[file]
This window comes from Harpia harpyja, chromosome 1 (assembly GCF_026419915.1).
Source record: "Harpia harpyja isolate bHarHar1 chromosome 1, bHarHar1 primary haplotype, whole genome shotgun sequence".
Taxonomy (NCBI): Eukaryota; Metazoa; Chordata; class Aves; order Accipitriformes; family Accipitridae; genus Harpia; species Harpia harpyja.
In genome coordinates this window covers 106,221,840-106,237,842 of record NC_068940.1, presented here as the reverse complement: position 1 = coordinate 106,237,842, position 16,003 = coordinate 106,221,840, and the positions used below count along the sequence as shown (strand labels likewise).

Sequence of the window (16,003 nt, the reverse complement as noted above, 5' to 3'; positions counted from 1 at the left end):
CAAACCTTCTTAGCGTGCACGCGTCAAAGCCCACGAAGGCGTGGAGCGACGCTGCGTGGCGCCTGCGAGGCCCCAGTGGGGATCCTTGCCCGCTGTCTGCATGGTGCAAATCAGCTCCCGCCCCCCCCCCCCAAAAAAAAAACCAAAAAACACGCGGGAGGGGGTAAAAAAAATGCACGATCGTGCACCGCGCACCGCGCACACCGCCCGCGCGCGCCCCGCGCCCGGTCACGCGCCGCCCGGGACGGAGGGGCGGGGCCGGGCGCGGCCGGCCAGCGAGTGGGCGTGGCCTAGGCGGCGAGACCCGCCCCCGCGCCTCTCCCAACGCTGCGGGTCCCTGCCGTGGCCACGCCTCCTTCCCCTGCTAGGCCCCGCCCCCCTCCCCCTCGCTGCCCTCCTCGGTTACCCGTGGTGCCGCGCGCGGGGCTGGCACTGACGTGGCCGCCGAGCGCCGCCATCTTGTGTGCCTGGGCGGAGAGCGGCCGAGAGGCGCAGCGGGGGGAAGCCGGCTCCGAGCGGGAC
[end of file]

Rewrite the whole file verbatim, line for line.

This window comes from Harpia harpyja, chromosome 1 (assembly GCF_026419915.1).
Source record: "Harpia harpyja isolate bHarHar1 chromosome 1, bHarHar1 primary haplotype, whole genome shotgun sequence".
Taxonomy (NCBI): Eukaryota; Metazoa; Chordata; class Aves; order Accipitriformes; family Accipitridae; genus Harpia; species Harpia harpyja.
In genome coordinates this window covers 106,221,840-106,237,842 of record NC_068940.1, presented here as the reverse complement: position 1 = coordinate 106,237,842, position 16,003 = coordinate 106,221,840, and the positions used below count along the sequence as shown (strand labels likewise).

Sequence of the window (16,003 nt, the reverse complement as noted above, 5' to 3'; positions counted from 1 at the left end):
CAAACCTTCTTAGCGTGCACGCGTCAAAGCCCACGAAGGCGTGGAGCGACGCTGCGTGGCGCCTGCGAGGCCCCAGTGGGGATCCTTGCCCGCTGTCTGCATGGTGCAAATCAGCTCCCGCCCCCCCCCCCCAAAAAAAAAACCAAAAAACACGCGGGAGGGGGTAAAAAAAATGCACGATCGTGCACCGCGCACCGCGCACACCGCCCGCGCGCGCCCCGCGCCCGGTCACGCGCCGCCCGGGACGGAGGGGCGGGGCCGGGCGCGGCCGGCCAGCGAGTGGGCGTGGCCTAGGCGGCGAGACCCGCCCCCGCGCCTCTCCCAACGCTGCGGGTCCCTGCCGTGGCCACGCCTCCTTCCCCTGCTAGGCCCCGCCCCCCTCCCCCTCGCTGCCCTCCTCGGTTACCCGTGGTGCCGCGCGCGGGGCTGGCACTGACGTGGCCGCCGAGCGCCGCCATCTTGTGTGCCTGGGCGGAGAGCGGCCGAGAGGCGCAGCGGGGGGAAGCCGGCTCCGAGCGGGAC